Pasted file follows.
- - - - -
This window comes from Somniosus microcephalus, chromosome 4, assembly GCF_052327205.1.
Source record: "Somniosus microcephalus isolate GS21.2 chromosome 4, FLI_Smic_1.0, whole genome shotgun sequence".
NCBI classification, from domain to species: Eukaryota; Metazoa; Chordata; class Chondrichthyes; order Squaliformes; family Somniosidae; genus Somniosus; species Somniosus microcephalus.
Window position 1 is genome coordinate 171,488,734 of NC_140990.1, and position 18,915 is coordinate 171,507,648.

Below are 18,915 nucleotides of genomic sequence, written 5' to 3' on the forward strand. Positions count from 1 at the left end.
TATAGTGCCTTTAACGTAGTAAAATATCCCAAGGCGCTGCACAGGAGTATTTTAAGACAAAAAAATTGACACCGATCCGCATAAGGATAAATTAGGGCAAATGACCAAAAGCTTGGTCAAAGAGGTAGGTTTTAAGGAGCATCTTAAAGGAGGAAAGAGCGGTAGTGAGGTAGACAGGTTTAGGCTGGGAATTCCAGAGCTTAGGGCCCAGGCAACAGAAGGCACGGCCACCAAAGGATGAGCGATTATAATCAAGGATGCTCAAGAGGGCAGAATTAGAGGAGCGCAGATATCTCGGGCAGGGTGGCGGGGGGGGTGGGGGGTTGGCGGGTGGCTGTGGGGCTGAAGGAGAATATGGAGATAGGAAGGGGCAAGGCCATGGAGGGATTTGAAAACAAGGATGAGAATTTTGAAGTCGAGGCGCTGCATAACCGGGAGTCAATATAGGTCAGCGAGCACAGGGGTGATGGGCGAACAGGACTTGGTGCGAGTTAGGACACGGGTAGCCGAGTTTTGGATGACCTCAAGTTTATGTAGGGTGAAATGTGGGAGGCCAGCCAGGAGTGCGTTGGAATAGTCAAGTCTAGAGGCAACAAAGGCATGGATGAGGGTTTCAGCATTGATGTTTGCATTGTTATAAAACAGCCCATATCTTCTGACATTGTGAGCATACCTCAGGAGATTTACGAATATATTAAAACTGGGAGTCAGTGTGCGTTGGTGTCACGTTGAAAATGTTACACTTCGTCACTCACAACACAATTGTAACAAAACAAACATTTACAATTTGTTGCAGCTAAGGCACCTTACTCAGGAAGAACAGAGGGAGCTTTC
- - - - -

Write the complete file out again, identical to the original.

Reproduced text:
This window comes from Somniosus microcephalus, chromosome 4, assembly GCF_052327205.1.
Source record: "Somniosus microcephalus isolate GS21.2 chromosome 4, FLI_Smic_1.0, whole genome shotgun sequence".
NCBI classification, from domain to species: Eukaryota; Metazoa; Chordata; class Chondrichthyes; order Squaliformes; family Somniosidae; genus Somniosus; species Somniosus microcephalus.
Window position 1 is genome coordinate 171,488,734 of NC_140990.1, and position 18,915 is coordinate 171,507,648.

Below are 18,915 nucleotides of genomic sequence, written 5' to 3' on the forward strand. Positions count from 1 at the left end.
TATAGTGCCTTTAACGTAGTAAAATATCCCAAGGCGCTGCACAGGAGTATTTTAAGACAAAAAAATTGACACCGATCCGCATAAGGATAAATTAGGGCAAATGACCAAAAGCTTGGTCAAAGAGGTAGGTTTTAAGGAGCATCTTAAAGGAGGAAAGAGCGGTAGTGAGGTAGACAGGTTTAGGCTGGGAATTCCAGAGCTTAGGGCCCAGGCAACAGAAGGCACGGCCACCAAAGGATGAGCGATTATAATCAAGGATGCTCAAGAGGGCAGAATTAGAGGAGCGCAGATATCTCGGGCAGGGTGGCGGGGGGGGTGGGGGGTTGGCGGGTGGCTGTGGGGCTGAAGGAGAATATGGAGATAGGAAGGGGCAAGGCCATGGAGGGATTTGAAAACAAGGATGAGAATTTTGAAGTCGAGGCGCTGCATAACCGGGAGTCAATATAGGTCAGCGAGCACAGGGGTGATGGGCGAACAGGACTTGGTGCGAGTTAGGACACGGGTAGCCGAGTTTTGGATGACCTCAAGTTTATGTAGGGTGAAATGTGGGAGGCCAGCCAGGAGTGCGTTGGAATAGTCAAGTCTAGAGGCAACAAAGGCATGGATGAGGGTTTCAGCATTGATGTTTGCATTGTTATAAAACAGCCCATATCTTCTGACATTGTGAGCATACCTCAGGAGATTTACGAATATATTAAAACTGGGAGTCAGTGTGCGTTGGTGTCACGTTGAAAATGTTACACTTCGTCACTCACAACACAATTGTAACAAAACAAACATTTACAATTTGTTGCAGCTAAGGCACCTTACTCAGGAAGAACAGAGGGAGCTTTC